My father insisted that all three of his daughters get a college degree. (I'm an RN.)I stay home full time and so does my sister. I am sure my little sister will stay home as soon as she is married with children.

I don't think the college issue is as cut and dry as some would like it to be. I do think college degrees are helpful, but *how* you obtain it doesn't have to be the way everyone else does. My father sent all of us girls to community college. He would never send us away to dorm, even if it was a Christian College. I think that sending a girl away at 18 should be reconsidered and carefully thought out. Boys are different, but I hope that if my boys want to go to college that they will consider the local univeristy or community college.

I am digressing now.

I pray that you will find some ample employment to supplement your husband's income. I don't think there is anything wrong with a wife doing this, especially when her children are grown. I hope and pray that your husband's health improves.

Remember that God is soverign!

Take care

9:49 PM  
Blogger Light said...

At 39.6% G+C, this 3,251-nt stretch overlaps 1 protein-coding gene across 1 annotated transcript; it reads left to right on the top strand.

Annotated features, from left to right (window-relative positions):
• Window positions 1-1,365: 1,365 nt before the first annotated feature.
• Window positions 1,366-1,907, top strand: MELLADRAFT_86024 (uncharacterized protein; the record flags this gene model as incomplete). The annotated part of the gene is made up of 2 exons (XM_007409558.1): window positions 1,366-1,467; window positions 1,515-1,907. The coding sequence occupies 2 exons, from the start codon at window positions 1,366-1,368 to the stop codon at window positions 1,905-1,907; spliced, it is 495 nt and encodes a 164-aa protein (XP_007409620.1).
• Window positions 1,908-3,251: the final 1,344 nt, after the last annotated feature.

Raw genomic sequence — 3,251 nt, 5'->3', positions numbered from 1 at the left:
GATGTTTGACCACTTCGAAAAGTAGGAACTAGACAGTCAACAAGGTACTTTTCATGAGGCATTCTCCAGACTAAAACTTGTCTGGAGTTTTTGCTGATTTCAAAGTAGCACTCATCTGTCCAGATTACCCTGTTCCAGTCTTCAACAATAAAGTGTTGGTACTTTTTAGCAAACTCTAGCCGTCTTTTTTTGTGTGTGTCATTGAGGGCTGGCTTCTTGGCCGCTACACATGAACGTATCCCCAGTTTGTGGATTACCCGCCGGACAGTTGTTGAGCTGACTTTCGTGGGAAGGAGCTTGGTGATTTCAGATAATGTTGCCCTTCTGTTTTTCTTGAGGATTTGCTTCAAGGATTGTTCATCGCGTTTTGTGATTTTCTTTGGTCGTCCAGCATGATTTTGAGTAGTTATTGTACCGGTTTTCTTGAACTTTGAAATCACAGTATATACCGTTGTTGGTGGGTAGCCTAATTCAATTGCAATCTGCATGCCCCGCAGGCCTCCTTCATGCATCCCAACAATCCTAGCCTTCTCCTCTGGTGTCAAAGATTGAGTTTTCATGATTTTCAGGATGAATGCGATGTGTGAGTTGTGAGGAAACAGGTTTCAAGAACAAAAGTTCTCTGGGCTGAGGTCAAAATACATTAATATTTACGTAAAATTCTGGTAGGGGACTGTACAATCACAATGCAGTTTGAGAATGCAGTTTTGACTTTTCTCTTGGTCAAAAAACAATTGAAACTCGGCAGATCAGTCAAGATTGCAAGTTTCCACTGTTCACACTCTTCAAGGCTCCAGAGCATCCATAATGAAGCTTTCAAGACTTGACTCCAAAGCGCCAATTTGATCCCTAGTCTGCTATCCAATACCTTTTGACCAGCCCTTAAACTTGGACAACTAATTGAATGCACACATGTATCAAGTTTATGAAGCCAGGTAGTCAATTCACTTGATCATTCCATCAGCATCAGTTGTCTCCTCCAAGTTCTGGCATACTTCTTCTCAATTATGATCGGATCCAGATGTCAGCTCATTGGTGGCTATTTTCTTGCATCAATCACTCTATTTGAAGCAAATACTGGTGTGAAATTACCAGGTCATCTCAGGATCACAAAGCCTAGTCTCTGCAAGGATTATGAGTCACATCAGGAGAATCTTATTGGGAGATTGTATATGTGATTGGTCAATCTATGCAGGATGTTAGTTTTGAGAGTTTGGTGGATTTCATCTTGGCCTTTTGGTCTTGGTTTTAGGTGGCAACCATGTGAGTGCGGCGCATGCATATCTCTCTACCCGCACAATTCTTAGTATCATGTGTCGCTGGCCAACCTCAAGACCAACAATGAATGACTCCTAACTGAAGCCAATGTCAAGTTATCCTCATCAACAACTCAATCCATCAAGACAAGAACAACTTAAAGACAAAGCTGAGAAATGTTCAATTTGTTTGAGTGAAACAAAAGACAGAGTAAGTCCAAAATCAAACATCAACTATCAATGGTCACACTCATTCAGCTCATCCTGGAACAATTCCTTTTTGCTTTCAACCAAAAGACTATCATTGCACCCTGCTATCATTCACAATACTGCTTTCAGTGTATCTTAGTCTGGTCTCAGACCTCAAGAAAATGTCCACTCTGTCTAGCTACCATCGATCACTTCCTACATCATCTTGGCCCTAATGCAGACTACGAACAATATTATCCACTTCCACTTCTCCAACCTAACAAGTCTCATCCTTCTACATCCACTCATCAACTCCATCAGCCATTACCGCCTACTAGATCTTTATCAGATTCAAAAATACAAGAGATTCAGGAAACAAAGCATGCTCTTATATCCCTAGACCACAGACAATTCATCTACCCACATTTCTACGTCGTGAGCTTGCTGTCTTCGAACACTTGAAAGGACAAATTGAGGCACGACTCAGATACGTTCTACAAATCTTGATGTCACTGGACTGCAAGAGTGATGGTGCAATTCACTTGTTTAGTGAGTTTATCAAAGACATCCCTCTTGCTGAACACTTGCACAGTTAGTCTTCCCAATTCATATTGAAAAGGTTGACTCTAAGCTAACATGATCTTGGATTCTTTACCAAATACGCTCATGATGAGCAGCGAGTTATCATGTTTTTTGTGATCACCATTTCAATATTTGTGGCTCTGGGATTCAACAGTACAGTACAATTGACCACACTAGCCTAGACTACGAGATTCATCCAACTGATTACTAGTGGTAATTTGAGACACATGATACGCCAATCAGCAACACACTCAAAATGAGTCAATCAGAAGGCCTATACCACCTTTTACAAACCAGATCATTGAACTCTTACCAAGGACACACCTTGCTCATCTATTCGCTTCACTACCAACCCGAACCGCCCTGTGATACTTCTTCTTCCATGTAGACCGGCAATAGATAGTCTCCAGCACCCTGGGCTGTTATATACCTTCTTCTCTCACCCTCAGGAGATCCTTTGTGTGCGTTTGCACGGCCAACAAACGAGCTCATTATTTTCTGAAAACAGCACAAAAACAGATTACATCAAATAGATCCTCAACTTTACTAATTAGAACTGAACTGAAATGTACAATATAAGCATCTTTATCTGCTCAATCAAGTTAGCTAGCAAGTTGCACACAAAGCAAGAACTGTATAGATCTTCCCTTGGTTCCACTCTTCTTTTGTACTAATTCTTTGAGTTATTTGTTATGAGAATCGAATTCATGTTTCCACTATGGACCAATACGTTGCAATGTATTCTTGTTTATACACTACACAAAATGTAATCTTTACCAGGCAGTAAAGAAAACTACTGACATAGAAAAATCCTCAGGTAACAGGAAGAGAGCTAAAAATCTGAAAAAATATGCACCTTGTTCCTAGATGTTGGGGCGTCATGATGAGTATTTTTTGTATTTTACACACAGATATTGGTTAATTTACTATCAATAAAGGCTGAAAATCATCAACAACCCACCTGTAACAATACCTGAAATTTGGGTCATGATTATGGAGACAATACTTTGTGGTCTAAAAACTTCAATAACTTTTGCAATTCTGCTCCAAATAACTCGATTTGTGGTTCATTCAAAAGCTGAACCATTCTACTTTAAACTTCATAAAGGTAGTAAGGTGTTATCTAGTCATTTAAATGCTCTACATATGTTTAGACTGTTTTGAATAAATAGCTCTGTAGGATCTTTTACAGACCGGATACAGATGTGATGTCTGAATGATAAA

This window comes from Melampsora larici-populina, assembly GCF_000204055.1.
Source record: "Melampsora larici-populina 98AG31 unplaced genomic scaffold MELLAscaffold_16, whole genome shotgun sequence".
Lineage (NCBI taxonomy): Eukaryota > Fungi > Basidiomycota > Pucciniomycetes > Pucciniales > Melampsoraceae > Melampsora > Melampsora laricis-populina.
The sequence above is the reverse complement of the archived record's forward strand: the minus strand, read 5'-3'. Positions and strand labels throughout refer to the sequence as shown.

There are so many presuppositions in the Buried Treasure and Bayly comments that disturb me. First is the notion that being a wife and mother is the "highest calling" a woman can have. That simply can't be supported by scripture. (In fact, have you ever heard a man say his "highest calling" was as husband and father?)

The second is the notion that while men, in addition to being a husband and father, are almost certain to have other callings as well. Yet in hyper-patriarchy, a woman's entire personhood, with "non-normative" exception, is seen to be defined by marriage and motherhood. In hyper-patriarchy, her only legitimate calling, if she wishes for a family, is as a full-time wife and mother. Any other callings she may have are seen as sinful. The full personhood of a woman is denied – she cannot possibly be called as a doctor, a lawyer, a journalist, or anything that might take her away from her mandatory full-time "role" in the home. She is not permitted to have interests, skills, gifts, or desires that take her outside the home. And if she absolutely has to work, for economic reasons, well then, she darned well better not like it, and it had better not pay anywhere near a man's wage, either!

Hyper-patriarchy has taken what was a fleeting cultural phenomenon - the domestic scene of upper middle class and upper class Victorian England, or 1950's middle and upper class America - - and made an idol of it.